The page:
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I am faced with a problem in Group Theory. It's not homework. I am trying to study it by myself. The statements are quite obvious, but I want to write the proofs (correctly) with more precision. Could you comment on it or suggest corrections, please?

1. Let [tex]\sigma \in Sym_n[/tex] be a k-cycle.

1.1. The order [tex]o( \sigma ) = k[/tex] (intuitively obvious, but I failed to prove it without resorting to prior results. It's likely my proof attempt is wrong, too.)

1.2. [tex]sgn(\sigma)[/tex] = [tex](-1)^{k-1}[/tex]

Proof: (1.1.) Let [tex]\sigma = (a_1 \, a_2 \, ... \, a_k)[/tex] be a k-cycle, [tex]a_i \in M \, \forall_i[/tex]. Since [tex]\left< \sigma \right> a_1 \, = \, \bar{a_1}[/tex], the (finite) equivalence class of [tex]a_1[/tex] under the equivalence relation a ~ b [tex]:\Leftrightarrow \, \exists_{m \in \mathbb{Z}} \,\, \sigma^m (a) = b[/tex]; [tex]a,b \in M[/tex] it is known that there exists a least positive integer [tex]k \in \mathbb{N}[/tex] of the property [tex]\sigma^k (a) = a \, \forall_{a \in M}[/tex]. Therefore [tex]o( \sigma)\, = \, k[/tex].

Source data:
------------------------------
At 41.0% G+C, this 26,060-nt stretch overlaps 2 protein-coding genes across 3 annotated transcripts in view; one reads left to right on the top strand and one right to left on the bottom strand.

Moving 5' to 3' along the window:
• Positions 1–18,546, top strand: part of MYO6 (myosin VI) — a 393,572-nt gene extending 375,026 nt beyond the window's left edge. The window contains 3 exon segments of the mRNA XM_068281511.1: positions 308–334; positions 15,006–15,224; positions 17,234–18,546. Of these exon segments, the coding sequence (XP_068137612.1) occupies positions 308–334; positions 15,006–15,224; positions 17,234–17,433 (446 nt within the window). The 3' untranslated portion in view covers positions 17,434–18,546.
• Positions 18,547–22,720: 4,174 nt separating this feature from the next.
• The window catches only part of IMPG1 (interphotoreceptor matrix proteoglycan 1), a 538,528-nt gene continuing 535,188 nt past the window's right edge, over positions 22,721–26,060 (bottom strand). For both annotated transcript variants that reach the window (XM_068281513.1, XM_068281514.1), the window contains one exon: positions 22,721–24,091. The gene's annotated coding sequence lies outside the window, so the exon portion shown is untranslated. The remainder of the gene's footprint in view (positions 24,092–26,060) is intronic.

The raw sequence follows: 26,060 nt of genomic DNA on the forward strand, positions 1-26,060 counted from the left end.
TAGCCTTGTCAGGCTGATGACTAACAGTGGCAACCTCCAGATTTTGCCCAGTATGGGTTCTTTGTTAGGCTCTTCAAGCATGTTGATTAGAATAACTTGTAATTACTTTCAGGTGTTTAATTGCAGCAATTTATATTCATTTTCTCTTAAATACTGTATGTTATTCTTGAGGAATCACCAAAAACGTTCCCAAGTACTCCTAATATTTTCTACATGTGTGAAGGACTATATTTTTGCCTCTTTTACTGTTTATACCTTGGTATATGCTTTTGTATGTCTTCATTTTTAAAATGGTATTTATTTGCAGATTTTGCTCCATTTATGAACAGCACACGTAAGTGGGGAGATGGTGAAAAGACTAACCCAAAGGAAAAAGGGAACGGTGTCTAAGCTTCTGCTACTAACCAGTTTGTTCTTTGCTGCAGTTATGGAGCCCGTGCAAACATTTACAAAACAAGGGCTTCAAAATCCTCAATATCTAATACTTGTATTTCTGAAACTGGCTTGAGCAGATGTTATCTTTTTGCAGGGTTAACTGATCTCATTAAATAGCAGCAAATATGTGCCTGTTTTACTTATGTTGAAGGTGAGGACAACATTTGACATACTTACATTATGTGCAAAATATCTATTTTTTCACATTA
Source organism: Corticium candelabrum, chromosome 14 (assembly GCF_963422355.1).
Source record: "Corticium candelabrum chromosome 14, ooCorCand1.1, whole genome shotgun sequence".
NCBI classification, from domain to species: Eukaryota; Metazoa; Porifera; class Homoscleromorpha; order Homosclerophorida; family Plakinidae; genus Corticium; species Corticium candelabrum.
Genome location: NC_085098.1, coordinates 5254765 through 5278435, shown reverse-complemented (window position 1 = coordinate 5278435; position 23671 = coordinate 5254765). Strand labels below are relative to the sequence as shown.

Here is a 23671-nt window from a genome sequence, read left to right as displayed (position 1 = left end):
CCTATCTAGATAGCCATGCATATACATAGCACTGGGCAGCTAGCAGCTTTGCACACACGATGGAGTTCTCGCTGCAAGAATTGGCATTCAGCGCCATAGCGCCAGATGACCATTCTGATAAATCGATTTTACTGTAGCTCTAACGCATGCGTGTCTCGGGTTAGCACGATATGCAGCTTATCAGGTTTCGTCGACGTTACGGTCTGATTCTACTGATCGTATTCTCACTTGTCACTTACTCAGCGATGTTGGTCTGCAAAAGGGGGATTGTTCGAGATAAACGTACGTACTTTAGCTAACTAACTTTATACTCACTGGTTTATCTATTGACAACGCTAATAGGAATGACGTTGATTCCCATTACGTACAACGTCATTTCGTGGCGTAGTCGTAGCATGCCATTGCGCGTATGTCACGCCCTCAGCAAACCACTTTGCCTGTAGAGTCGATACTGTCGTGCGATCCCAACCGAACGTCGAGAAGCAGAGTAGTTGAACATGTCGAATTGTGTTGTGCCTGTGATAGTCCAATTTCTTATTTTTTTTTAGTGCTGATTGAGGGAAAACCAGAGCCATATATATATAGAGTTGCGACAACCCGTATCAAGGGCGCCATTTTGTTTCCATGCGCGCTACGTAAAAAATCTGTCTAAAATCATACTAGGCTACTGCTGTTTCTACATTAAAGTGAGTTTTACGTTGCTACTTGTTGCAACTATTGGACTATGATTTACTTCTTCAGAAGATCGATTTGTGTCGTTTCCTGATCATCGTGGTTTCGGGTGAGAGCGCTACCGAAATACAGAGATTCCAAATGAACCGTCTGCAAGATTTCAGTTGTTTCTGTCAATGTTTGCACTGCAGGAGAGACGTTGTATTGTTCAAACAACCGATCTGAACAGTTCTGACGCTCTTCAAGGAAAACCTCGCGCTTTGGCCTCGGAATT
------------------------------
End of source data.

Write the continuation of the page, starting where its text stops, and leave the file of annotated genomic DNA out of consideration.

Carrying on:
(1.2.) Let [tex]\sigma = (a_1 \, a_2 \, ... \, a_k)[/tex] be a k-cycle, [tex]a_i \in M \, \forall_i[/tex]. The k-cycle [tex]\sigma = (a_1 \, a_2)(a_2 \, a_3)\,...\,(a_{k-1} \, a_k)[/tex] can be factored into k-1 transpositions. It follows immediately that [tex]sgn(\sigma)[/tex] = [tex](-1)^{k-1}[/tex], since [tex]sgn[/tex] is a homomorphism of groups and transpositions have odd parity.

In (1.1) I could, of course, give a hand-wavy proof of how [tex]\sigma^k[/tex] passes on its argument internally, eventually resulting in the identity function, but that doesn't sound rigorous enough. I am not even sure whether my proofs work.

Thanks a lot!

Cheers,

Etenim.

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# The order and signature of a k-cycle

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